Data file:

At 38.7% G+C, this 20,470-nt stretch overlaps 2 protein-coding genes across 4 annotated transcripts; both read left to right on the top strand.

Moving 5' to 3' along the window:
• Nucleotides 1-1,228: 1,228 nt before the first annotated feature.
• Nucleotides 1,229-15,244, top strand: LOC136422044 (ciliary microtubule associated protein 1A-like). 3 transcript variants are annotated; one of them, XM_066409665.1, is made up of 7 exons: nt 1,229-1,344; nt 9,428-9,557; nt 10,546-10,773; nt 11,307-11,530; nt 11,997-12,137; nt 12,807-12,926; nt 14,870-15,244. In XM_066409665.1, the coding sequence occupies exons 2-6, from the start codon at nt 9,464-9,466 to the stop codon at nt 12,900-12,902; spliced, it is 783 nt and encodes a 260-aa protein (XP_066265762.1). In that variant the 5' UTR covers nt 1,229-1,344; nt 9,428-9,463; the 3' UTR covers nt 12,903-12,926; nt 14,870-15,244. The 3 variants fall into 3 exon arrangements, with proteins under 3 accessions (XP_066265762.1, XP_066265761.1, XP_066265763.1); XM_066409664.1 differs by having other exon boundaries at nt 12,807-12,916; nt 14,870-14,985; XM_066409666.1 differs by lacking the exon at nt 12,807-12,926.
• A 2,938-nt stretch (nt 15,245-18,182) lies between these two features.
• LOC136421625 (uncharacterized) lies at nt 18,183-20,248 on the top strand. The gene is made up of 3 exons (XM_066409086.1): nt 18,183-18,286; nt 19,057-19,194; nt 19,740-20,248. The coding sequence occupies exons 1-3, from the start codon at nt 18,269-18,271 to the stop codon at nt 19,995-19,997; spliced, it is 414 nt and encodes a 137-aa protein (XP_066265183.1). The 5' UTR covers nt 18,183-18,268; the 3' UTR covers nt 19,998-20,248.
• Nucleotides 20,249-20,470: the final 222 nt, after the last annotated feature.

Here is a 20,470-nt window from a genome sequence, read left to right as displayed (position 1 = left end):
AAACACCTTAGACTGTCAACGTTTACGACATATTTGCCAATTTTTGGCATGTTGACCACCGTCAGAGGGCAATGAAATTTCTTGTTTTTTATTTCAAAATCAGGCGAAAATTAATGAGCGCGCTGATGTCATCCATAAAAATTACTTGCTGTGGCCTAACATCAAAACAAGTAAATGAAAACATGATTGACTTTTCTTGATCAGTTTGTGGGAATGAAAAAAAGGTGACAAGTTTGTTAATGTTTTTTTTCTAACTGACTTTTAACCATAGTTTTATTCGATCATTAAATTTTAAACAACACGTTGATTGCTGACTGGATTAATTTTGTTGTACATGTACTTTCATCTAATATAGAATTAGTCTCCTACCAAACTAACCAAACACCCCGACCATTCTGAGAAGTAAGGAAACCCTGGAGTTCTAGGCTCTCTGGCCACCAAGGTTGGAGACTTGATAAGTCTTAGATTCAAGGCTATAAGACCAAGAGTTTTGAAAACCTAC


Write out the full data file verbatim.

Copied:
At 38.7% G+C, this 20,470-nt stretch overlaps 2 protein-coding genes across 4 annotated transcripts; both read left to right on the top strand.

Moving 5' to 3' along the window:
• Nucleotides 1-1,228: 1,228 nt before the first annotated feature.
• Nucleotides 1,229-15,244, top strand: LOC136422044 (ciliary microtubule associated protein 1A-like). 3 transcript variants are annotated; one of them, XM_066409665.1, is made up of 7 exons: nt 1,229-1,344; nt 9,428-9,557; nt 10,546-10,773; nt 11,307-11,530; nt 11,997-12,137; nt 12,807-12,926; nt 14,870-15,244. In XM_066409665.1, the coding sequence occupies exons 2-6, from the start codon at nt 9,464-9,466 to the stop codon at nt 12,900-12,902; spliced, it is 783 nt and encodes a 260-aa protein (XP_066265762.1). In that variant the 5' UTR covers nt 1,229-1,344; nt 9,428-9,463; the 3' UTR covers nt 12,903-12,926; nt 14,870-15,244. The 3 variants fall into 3 exon arrangements, with proteins under 3 accessions (XP_066265762.1, XP_066265761.1, XP_066265763.1); XM_066409664.1 differs by having other exon boundaries at nt 12,807-12,916; nt 14,870-14,985; XM_066409666.1 differs by lacking the exon at nt 12,807-12,926.
• A 2,938-nt stretch (nt 15,245-18,182) lies between these two features.
• LOC136421625 (uncharacterized) lies at nt 18,183-20,248 on the top strand. The gene is made up of 3 exons (XM_066409086.1): nt 18,183-18,286; nt 19,057-19,194; nt 19,740-20,248. The coding sequence occupies exons 1-3, from the start codon at nt 18,269-18,271 to the stop codon at nt 19,995-19,997; spliced, it is 414 nt and encodes a 137-aa protein (XP_066265183.1). The 5' UTR covers nt 18,183-18,268; the 3' UTR covers nt 19,998-20,248.
• Nucleotides 20,249-20,470: the final 222 nt, after the last annotated feature.

Here is a 20,470-nt window from a genome sequence, read left to right as displayed (position 1 = left end):
AAACACCTTAGACTGTCAACGTTTACGACATATTTGCCAATTTTTGGCATGTTGACCACCGTCAGAGGGCAATGAAATTTCTTGTTTTTTATTTCAAAATCAGGCGAAAATTAATGAGCGCGCTGATGTCATCCATAAAAATTACTTGCTGTGGCCTAACATCAAAACAAGTAAATGAAAACATGATTGACTTTTCTTGATCAGTTTGTGGGAATGAAAAAAAGGTGACAAGTTTGTTAATGTTTTTTTTCTAACTGACTTTTAACCATAGTTTTATTCGATCATTAAATTTTAAACAACACGTTGATTGCTGACTGGATTAATTTTGTTGTACATGTACTTTCATCTAATATAGAATTAGTCTCCTACCAAACTAACCAAACACCCCGACCATTCTGAGAAGTAAGGAAACCCTGGAGTTCTAGGCTCTCTGGCCACCAAGGTTGGAGACTTGATAAGTCTTAGATTCAAGGCTATAAGACCAAGAGTTTTGAAAACCTAC